THOUSANDS of tiny worms are strapped in and ready to be launched into space tonight to be part of experiments organised by the Swindon-based UK Space Agency.

The little wrigglers are being sent to the International Space Station from Cape Canaveral at around 6pm in the first UK-led experiment on the station, which will explore spaceflight-induced muscle loss.

Just a millimetre in length each, the 36,000 C elegans worms will travel in a container no bigger than a matchbox on the SpaceX Falcon 8 rocket.

Libby Jackson from the space agency is leading the Molecular Muscle Experiment project, which encountered an unexpected issue at the last minute.

She said: “The launch had to be delayed by 24 hours because another experiment in the capsule had mouldy food in it and you don’t want that going up to the ISS because it’s dangerous and much harder to deal with in space.

“This will have benefits for astronauts and for people down here on Earth. The effects of microgravity are very similar to the effects of ageing, so if we can figure out how to counteract these effects, we can use that information to help older people and those who have muscular dystrophy and diabetes.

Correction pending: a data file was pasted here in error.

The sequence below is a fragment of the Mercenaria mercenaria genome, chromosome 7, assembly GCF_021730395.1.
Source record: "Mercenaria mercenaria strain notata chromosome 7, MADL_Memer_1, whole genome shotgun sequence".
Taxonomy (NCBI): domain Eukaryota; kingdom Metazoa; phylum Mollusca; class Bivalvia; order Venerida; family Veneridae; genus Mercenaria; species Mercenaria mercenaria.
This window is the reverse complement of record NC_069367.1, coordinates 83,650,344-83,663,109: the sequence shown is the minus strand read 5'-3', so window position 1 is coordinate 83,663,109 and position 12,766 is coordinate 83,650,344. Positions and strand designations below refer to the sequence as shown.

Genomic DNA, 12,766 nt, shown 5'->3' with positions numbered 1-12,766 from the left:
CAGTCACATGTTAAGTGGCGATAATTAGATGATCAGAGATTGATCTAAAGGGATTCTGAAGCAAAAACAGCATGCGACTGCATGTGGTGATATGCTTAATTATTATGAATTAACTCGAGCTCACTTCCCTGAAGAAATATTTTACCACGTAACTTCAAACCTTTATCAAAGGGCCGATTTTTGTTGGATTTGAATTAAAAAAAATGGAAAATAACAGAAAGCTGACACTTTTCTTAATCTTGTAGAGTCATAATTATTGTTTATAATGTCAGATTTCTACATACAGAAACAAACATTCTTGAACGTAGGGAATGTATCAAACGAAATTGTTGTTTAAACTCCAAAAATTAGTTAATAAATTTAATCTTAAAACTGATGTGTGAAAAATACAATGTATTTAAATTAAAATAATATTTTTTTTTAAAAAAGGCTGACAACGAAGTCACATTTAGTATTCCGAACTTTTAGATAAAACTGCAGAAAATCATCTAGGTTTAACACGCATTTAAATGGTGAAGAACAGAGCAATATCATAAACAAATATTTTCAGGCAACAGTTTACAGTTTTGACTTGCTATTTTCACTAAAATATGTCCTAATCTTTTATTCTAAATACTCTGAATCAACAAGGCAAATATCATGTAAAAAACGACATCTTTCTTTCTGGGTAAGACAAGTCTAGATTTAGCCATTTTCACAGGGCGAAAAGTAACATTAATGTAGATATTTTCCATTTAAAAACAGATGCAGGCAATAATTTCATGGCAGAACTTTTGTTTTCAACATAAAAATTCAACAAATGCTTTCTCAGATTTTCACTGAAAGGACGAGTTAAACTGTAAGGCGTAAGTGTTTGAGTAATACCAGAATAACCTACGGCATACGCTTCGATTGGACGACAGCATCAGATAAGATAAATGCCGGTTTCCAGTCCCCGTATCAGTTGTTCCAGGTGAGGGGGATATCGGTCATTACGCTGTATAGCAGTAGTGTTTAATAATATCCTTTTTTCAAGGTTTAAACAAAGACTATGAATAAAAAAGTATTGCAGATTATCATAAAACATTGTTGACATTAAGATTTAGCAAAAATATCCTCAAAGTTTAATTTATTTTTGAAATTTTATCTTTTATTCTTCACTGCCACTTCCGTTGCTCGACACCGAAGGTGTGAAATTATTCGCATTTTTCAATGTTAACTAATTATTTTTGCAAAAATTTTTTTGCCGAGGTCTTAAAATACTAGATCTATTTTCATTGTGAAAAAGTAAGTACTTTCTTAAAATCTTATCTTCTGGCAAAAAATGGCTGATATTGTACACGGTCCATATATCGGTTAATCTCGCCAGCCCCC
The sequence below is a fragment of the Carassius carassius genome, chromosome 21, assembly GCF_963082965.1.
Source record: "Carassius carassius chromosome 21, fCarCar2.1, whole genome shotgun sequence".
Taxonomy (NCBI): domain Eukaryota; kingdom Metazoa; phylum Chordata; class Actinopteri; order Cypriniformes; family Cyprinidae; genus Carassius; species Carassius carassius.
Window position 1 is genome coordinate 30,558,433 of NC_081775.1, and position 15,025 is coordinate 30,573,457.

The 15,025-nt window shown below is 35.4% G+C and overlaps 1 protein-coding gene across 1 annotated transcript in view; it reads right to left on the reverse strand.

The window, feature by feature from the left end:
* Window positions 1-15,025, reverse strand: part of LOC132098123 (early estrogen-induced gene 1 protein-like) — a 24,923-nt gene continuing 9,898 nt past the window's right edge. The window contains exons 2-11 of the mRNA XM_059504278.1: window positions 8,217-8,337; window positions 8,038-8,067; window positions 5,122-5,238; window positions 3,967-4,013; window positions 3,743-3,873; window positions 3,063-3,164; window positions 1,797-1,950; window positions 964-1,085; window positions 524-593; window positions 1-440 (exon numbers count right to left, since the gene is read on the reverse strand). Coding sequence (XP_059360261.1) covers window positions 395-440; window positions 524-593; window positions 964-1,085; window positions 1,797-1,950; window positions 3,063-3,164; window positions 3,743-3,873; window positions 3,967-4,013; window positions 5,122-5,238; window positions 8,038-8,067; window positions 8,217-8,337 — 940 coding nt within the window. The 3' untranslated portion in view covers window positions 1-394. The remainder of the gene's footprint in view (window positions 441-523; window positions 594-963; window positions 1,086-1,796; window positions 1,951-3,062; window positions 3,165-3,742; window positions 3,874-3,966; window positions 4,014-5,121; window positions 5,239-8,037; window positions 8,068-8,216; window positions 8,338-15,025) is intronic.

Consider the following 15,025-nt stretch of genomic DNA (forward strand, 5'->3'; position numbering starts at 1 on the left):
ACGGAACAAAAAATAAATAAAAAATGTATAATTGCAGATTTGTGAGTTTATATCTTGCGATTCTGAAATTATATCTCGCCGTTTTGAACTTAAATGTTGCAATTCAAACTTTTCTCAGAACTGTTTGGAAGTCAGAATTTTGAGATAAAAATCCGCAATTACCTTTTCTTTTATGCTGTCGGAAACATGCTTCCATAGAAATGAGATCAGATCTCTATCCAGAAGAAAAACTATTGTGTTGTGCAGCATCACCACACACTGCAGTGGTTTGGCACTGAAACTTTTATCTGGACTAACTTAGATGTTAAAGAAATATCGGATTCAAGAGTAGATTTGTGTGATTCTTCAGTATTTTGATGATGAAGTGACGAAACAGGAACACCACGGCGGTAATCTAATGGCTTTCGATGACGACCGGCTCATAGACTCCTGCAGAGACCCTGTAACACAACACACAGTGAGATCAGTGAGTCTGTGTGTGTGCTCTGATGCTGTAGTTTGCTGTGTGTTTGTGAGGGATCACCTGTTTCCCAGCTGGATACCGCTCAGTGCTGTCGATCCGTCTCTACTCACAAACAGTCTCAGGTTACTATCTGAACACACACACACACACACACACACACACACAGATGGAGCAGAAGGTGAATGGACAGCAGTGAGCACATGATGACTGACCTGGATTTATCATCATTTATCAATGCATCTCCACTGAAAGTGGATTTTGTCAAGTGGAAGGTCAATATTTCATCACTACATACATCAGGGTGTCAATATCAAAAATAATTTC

“This experiment was first selected by the European Space Agency back in 2014, so it’s really exciting and pleasing to see it come to fruition after years of work which involved making sure everything’s safe and developing the hardware.

“Starting the first UK-led experiment on the ISS is a great mark of how much the space community has grown and is continuing to grow and that the UK is very strong in the area of microgravity experiments.

“It will be great to watch the launch and I hope it arrives in orbit safely,” she added.

Researchers on the space station will make notes on how much muscle a control group of worms loses over the course of a week, then other worms will be given samples of different medicines to see if any can prevent or reduce the strains of spaceflight on the small nematodes’ muscle mass.

The experiments should take around 10 days each and will be carried out over the space of three months. The tiny test subjects will be frozen before being brought back down to earth.

Spaceflight is an extreme environment that causes many negative health changes to the body and astronauts can lose up to 40 per cent of their muscle after six months in space.

The microscopic worms being used in the experiment share many of the essential biological characteristics as humans and experience biological changes in space, including alterations to muscles and the ability to use energy.

Their space adventure comes two weeks after the agency announced it would providing £3m of funding for a new range of space station experiments to start in 2021, including muscle loss research.

Anyone wanting to see the launch can visit which is streaming it live.